Under the Interpretation, absent the existence of a widely understood administrative practice and precedent of the taxing authority, an enterprise cannot recognize a tax benefit in its financial statements unless it concludes that it is more likely than not that the benefit will be sustained on audit by the taxing authority, based solely on the technical merits of the associated tax position. In this evaluation, an enterprise must assume that the position (1) will be examined by a taxing authority that has full knowledge of all relevant information and (2) will be resolved in the court of last resort.

Let’s key in on “full knowledge of all relevant information”. I have seen multinationals trying to convince financial auditors not to impose tax reserves based on some suspect report that key intercompany prices are arm’s length and where material information was not disclosed. In my experience, the financial auditors would refuse to give FIN 48 clearance until this information was disclosed and properly evaluated. It is well known that the latest FBI inquiry literally ran away from material information that may have corroborated Dr. Ford’s testimony. So when Senator Collins raises this More Likely Than Not standard – she should know better given the fact relevant information was not properly explored. Nicole Belle makes a strong case that the Republicans even knew ahead of time that Dr. Ford’s allegations are true:

Don’t Kid Yourself. The GOP KNOWS Kavanaugh Tried To Rape Someone … The FBI notifies the White House of the letter to see if they want follow-up. The White House declines further investigation. But now they know. And now they pass it on to GOP operatives. Early August. So now, Kavanaugh, the FBI, the White House AND GOP operatives all know. BEFORE the hearing even begins. So now the PR campaign goes into overdrive.

Read the entire thing as it explains a lot of the Republican fake anger at Senator Feinstein, which was all a gigantic smoke screen to disguise the fact that the Republican operatives were doing all they could to demean Dr. Ford, pump up Kavanaugh, and evade any real investigation. Senator Collins little More Likely Than Not sort of puts this in the domain of civil litigation rather than criminal charges where the standard is:

preponderance of the evidence – n. the greater weight of the evidence required in a civil (non-criminal) lawsuit for the trier of fact (jury or judge without a jury) to decide in favor of one side or the other. This preponderance is based on the more convincing evidence and its probable truth or accuracy, and not on the amount of evidence. Thus, one clearly knowledgeable witness may provide a preponderance of evidence over a dozen witnesses with hazy testimony, or a signed agreement with definite terms may outweigh opinions or speculation about what the parties intended.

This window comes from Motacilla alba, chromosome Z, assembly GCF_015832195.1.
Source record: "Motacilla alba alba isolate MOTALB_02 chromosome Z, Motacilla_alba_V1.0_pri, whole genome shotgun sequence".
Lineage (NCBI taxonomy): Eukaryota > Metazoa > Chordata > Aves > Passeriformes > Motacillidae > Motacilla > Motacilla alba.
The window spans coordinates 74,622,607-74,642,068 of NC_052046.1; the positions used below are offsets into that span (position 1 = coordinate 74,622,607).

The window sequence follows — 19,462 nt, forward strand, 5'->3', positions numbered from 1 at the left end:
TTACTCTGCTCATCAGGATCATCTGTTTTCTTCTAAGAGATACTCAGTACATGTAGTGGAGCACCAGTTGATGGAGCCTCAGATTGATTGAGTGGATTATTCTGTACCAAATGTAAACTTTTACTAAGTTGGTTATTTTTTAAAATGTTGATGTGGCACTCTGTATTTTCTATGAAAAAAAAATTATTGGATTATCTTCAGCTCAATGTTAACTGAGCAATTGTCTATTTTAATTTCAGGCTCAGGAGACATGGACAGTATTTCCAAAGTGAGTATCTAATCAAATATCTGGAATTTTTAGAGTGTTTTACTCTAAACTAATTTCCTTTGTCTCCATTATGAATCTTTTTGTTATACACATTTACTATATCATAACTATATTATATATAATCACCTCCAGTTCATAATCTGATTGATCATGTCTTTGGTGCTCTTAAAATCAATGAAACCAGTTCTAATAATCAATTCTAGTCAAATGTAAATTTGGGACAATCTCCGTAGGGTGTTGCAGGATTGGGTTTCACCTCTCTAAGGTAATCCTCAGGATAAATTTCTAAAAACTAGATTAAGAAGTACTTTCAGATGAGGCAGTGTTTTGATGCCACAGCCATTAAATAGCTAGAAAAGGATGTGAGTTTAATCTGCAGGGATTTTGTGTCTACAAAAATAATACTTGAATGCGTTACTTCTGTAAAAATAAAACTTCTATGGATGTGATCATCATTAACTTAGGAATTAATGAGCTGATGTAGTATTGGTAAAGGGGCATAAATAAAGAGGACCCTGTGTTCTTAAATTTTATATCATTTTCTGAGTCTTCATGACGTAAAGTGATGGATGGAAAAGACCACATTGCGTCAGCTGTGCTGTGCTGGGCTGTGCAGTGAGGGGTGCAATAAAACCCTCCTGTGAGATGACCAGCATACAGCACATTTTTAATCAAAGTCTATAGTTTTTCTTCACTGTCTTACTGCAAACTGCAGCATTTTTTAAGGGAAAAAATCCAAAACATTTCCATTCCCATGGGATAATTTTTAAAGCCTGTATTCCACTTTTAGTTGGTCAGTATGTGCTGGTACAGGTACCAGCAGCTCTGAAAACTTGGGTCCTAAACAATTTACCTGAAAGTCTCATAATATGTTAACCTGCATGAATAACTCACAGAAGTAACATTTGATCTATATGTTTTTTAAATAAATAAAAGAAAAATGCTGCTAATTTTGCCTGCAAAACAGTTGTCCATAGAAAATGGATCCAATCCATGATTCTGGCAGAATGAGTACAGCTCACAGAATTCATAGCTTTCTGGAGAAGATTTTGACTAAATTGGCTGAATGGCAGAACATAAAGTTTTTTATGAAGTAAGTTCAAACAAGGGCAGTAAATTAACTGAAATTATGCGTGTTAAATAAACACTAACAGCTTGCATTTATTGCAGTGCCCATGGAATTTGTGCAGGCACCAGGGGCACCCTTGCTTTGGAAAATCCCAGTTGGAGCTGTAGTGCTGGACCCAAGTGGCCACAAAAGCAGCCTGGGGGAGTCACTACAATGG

Suppose Dr. Ford chooses to file a civil lawsuit against Brett Kavanaugh and Mark Judge. What then? We would have actual discovery if this lawsuit is allowed. Then again I bet Kavanaugh would hire some slime ball lawyers to squash this lawsuit even if they had to take it to the Supreme Court where Justice Kavanaugh could file the fifth vote in favor of his own motion.

Comments (18) | |

Sour Grapes

As I write, Brett Kavanaugh is not yet a Supreme Court Justice. I assume he will be one soon. I am going to argue that this is the best of the bad possible outcomes.

Yes this is making the best of a bad situation and pathetic motivated reasoning. Yes Collins’s speech drove me into an almost insufferable panic and despair (don’t ask me ask, my soon to be ex-wife if I don’t get a hold of myself [by blogging]). Consider this post emergency marriage therapy (or my bothering you by my recognition of her 8th amendment rights).

First it is clear that a very large fraction of the US public believe that Kavanaugh is a criminal and think it is very wrong for him to serve on the Supreme Court. In polls this seems to be a plurality not an absolute majority.

Also, on Thursday, he demonstrated that he is a raging partisan who aims to use his robe to punish his political adversaries. I think this was already clear to anyone who paid attention, but it is now clear to many people who looked the other way. They include lifelong Republican Justice John Paul Stevens a retired justice who argued against confirmation of a new one. This is unprecedented. The ABA reopened their evaluation of Kavanaugh when it was too late to influence the Senate. I am pretty sure that is unprecedented too. 2,400 law professors signed a viral petition arguing against confirmation of someone who was likely to be incredibly powerful. I suspect this is unprecedented event 3.